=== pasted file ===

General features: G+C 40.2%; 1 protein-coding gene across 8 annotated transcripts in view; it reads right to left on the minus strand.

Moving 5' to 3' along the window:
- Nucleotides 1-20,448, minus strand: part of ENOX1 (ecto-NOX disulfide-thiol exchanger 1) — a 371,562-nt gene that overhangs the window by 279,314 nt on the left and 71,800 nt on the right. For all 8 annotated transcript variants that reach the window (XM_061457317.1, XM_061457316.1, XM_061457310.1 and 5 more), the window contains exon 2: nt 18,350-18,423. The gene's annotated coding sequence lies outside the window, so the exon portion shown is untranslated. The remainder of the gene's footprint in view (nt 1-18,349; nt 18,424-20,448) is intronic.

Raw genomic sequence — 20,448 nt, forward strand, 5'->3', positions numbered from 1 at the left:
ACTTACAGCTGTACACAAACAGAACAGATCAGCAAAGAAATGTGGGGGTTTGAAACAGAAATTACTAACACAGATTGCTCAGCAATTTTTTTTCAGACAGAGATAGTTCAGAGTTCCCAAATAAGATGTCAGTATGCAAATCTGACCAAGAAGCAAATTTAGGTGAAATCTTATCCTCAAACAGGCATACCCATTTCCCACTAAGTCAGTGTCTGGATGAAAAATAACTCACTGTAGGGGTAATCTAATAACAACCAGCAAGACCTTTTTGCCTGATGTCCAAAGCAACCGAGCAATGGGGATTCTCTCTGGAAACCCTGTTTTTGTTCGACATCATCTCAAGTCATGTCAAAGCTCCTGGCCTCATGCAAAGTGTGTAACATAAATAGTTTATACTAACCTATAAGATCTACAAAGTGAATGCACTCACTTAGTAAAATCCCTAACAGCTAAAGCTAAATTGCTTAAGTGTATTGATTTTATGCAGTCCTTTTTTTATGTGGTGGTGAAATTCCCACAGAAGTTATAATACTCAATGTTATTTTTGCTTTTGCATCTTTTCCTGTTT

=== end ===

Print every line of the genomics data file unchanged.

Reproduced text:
General features: G+C 40.2%; 1 protein-coding gene across 8 annotated transcripts in view; it reads right to left on the minus strand.

Moving 5' to 3' along the window:
- Nucleotides 1-20,448, minus strand: part of ENOX1 (ecto-NOX disulfide-thiol exchanger 1) — a 371,562-nt gene that overhangs the window by 279,314 nt on the left and 71,800 nt on the right. For all 8 annotated transcript variants that reach the window (XM_061457317.1, XM_061457316.1, XM_061457310.1 and 5 more), the window contains exon 2: nt 18,350-18,423. The gene's annotated coding sequence lies outside the window, so the exon portion shown is untranslated. The remainder of the gene's footprint in view (nt 1-18,349; nt 18,424-20,448) is intronic.

Raw genomic sequence — 20,448 nt, forward strand, 5'->3', positions numbered from 1 at the left:
ACTTACAGCTGTACACAAACAGAACAGATCAGCAAAGAAATGTGGGGGTTTGAAACAGAAATTACTAACACAGATTGCTCAGCAATTTTTTTTCAGACAGAGATAGTTCAGAGTTCCCAAATAAGATGTCAGTATGCAAATCTGACCAAGAAGCAAATTTAGGTGAAATCTTATCCTCAAACAGGCATACCCATTTCCCACTAAGTCAGTGTCTGGATGAAAAATAACTCACTGTAGGGGTAATCTAATAACAACCAGCAAGACCTTTTTGCCTGATGTCCAAAGCAACCGAGCAATGGGGATTCTCTCTGGAAACCCTGTTTTTGTTCGACATCATCTCAAGTCATGTCAAAGCTCCTGGCCTCATGCAAAGTGTGTAACATAAATAGTTTATACTAACCTATAAGATCTACAAAGTGAATGCACTCACTTAGTAAAATCCCTAACAGCTAAAGCTAAATTGCTTAAGTGTATTGATTTTATGCAGTCCTTTTTTTATGTGGTGGTGAAATTCCCACAGAAGTTATAATACTCAATGTTATTTTTGCTTTTGCATCTTTTCCTGTTT